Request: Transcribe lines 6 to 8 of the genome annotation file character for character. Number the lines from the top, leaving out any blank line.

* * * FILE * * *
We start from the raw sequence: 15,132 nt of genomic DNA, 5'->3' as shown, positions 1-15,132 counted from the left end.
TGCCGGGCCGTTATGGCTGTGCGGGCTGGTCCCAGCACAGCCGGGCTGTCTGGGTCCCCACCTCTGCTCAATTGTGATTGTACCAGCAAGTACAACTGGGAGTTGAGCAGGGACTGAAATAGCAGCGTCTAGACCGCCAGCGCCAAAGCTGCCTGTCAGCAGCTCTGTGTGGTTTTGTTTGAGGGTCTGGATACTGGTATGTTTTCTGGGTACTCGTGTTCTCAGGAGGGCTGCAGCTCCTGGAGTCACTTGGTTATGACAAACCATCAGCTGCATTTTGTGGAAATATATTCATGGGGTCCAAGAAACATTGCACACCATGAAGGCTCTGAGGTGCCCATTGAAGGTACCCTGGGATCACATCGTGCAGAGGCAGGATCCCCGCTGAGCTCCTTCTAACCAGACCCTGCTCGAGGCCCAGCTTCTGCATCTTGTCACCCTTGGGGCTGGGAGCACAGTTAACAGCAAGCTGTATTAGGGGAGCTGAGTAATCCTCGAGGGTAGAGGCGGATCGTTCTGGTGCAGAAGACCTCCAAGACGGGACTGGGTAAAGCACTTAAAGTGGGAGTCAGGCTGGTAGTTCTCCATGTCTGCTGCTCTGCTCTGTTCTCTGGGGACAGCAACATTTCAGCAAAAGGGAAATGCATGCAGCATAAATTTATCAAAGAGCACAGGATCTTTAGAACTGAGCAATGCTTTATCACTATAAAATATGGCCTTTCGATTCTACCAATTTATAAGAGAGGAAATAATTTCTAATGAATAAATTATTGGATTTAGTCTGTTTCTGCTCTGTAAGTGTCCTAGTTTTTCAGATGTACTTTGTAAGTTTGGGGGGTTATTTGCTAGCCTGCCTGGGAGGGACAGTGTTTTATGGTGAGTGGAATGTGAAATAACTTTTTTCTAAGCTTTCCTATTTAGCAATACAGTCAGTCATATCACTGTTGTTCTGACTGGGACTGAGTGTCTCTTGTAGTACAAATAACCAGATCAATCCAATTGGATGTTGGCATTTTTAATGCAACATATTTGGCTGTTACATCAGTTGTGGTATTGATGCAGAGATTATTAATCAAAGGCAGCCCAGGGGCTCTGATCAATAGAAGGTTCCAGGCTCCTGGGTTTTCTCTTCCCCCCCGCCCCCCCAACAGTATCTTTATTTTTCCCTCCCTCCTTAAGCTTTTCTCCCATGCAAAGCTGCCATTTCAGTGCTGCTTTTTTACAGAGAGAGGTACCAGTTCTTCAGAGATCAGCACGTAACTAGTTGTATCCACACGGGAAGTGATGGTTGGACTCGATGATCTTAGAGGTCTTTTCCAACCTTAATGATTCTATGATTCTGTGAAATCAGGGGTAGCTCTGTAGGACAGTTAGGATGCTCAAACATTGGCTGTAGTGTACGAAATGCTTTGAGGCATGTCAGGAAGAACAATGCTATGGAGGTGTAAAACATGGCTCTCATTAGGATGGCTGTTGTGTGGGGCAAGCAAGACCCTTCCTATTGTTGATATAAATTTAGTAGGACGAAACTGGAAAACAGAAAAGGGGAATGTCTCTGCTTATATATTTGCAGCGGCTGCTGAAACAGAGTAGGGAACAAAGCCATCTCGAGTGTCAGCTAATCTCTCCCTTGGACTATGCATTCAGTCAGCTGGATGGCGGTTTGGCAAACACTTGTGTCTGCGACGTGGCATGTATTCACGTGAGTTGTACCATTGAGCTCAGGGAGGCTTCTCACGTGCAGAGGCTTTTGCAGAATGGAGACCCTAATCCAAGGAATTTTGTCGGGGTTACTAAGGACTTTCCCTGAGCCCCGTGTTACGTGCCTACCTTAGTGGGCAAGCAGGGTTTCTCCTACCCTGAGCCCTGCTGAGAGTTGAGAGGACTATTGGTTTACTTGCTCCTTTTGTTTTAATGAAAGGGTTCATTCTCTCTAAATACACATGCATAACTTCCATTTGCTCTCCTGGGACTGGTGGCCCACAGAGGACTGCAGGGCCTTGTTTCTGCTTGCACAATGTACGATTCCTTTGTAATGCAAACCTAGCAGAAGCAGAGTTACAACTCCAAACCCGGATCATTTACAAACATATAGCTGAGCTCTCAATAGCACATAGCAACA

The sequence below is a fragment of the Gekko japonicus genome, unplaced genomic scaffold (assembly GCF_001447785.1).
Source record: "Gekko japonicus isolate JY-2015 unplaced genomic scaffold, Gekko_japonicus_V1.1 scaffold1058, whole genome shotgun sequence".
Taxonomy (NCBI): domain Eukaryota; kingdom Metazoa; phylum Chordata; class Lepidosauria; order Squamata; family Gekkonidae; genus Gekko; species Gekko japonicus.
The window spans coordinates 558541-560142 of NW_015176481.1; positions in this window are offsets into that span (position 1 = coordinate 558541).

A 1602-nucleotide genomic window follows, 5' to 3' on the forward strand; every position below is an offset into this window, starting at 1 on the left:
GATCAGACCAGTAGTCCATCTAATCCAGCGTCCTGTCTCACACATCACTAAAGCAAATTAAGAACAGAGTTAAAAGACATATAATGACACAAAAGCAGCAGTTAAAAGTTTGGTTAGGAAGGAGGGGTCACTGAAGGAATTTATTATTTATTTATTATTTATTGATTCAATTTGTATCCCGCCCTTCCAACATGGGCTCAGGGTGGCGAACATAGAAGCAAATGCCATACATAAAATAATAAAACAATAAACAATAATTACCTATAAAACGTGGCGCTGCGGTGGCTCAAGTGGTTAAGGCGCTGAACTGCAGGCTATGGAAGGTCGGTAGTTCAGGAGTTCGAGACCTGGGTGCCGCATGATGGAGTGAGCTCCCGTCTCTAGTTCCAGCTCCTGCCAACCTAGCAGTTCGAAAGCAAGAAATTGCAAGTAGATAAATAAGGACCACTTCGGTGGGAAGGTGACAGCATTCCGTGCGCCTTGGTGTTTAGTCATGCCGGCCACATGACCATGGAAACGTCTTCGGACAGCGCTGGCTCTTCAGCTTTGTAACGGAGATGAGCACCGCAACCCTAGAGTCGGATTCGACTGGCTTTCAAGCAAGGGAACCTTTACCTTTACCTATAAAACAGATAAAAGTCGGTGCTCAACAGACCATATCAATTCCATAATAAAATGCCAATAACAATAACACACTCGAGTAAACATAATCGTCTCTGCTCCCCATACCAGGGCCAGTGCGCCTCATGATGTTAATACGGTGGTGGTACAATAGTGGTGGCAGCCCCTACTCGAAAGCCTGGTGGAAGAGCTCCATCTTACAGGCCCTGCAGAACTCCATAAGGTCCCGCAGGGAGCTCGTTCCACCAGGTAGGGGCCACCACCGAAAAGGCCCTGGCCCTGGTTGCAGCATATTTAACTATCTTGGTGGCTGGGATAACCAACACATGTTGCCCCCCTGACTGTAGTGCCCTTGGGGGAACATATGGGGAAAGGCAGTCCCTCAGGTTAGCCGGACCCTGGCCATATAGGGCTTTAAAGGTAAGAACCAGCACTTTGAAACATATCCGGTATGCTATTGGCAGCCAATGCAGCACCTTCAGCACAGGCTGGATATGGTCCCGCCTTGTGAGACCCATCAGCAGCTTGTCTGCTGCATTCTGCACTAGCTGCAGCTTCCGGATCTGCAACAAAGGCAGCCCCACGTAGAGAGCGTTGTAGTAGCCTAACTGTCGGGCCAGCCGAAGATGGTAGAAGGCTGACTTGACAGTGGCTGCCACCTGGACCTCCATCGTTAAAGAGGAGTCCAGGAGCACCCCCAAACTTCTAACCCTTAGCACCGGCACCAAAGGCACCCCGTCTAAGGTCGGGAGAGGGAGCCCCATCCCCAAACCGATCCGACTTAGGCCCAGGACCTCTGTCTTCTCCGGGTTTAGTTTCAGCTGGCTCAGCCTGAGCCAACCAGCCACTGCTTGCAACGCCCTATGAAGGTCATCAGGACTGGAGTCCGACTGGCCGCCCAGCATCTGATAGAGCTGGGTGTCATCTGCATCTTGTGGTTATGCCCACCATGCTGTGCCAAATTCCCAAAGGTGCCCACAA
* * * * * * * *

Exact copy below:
The window spans coordinates 558541-560142 of NW_015176481.1; positions in this window are offsets into that span (position 1 = coordinate 558541).

A 1602-nucleotide genomic window follows, 5' to 3' on the forward strand; every position below is an offset into this window, starting at 1 on the left:
GATCAGACCAGTAGTCCATCTAATCCAGCGTCCTGTCTCACACATCACTAAAGCAAATTAAGAACAGAGTTAAAAGACATATAATGACACAAAAGCAGCAGTTAAAAGTTTGGTTAGGAAGGAGGGGTCACTGAAGGAATTTATTATTTATTTATTATTTATTGATTCAATTTGTATCCCGCCCTTCCAACATGGGCTCAGGGTGGCGAACATAGAAGCAAATGCCATACATAAAATAATAAAACAATAAACAATAATTACCTATAAAACGTGGCGCTGCGGTGGCTCAAGTGGTTAAGGCGCTGAACTGCAGGCTATGGAAGGTCGGTAGTTCAGGAGTTCGAGACCTGGGTGCCGCATGATGGAGTGAGCTCCCGTCTCTAGTTCCAGCTCCTGCCAACCTAGCAGTTCGAAAGCAAGAAATTGCAAGTAGATAAATAAGGACCACTTCGGTGGGAAGGTGACAGCATTCCGTGCGCCTTGGTGTTTAGTCATGCCGGCCACATGACCATGGAAACGTCTTCGGACAGCGCTGGCTCTTCAGCTTTGTAACGGAGATGAGCACCGCAACCCTAGAGTCGGATTCGACTGGCTTTCAAGCAAGGGAACCTTTACCTTTACCTATAAAACAGATAAAAGTCGGTGCTCAACAGACCATATCAATTCCATAATAAAATGCCAATAACAATAACACACTCGAGTAAACATAATCGTCTCTGCTCCCCATACCAGGGCCAGTGCGCCTCATGATGTTAATACGGTGGTGGTACAATAGTGGTGGCAGCCCCTACTCGAAAGCCTGGTGGAAGAGCTCCATCTTACAGGCCCTGCAGAACTCCATAAGGTCCCGCAGGGAGCTCGTTCCACCAGGTAGGGGCCACCACCGAAAAGGCCCTGGCCCTGGTTGCAGCATATTTAACTATCTTGGTGGCTGGGATAACCAACACATGTTGCCCCCCTGACTGTAGTGCCCTTGGGGGAACATATGGGGAAAGGCAGTCCCTCAGGTTAGCCGGACCCTGGCCATATAGGGCTTTAAAGGTAAGAACCAGCACTTTGAAACATATCCGGTATGCTATTGGCAGCCAATGCAGCACCTTCAGCACAGGCTGGATATGGTCCCGCCTTGTGAGACCCATCAGCAGCTTGTCTGCTGCATTCTGCACTAGCTGCAGCTTCCGGATCTGCAACAAAGGCAGCCCCACGTAGAGAGCGTTGTAGTAGCCTAACTGTCGGGCCAGCCGAAGATGGTAGAAGGCTGACTTGACAGTGGCTGCCACCTGGACCTCCATCGTTAAAGAGGAGTCCAGGAGCACCCCCAAACTTCTAACCCTTAGCACCGGCACCAAAGGCACCCCGTCTAAGGTCGGGAGAGGGAGCCCCATCCCCAAACCGATCCGACTTAGGCCCAGGACCTCTGTCTTCTCCGGGTTTAGTTTCAGCTGGCTCAGCCTGAGCCAACCAGCCACTGCTTGCAACGCCCTATGAAGGTCATCAGGACTGGAGTCCGACTGGCCGCCCAGCATCTGATAGAGCTGGGTGTCATCTGCATCTTGTGGTTATGCCCACCATGCTGTGCCAAATTCCCAAAGGTGCCCACAA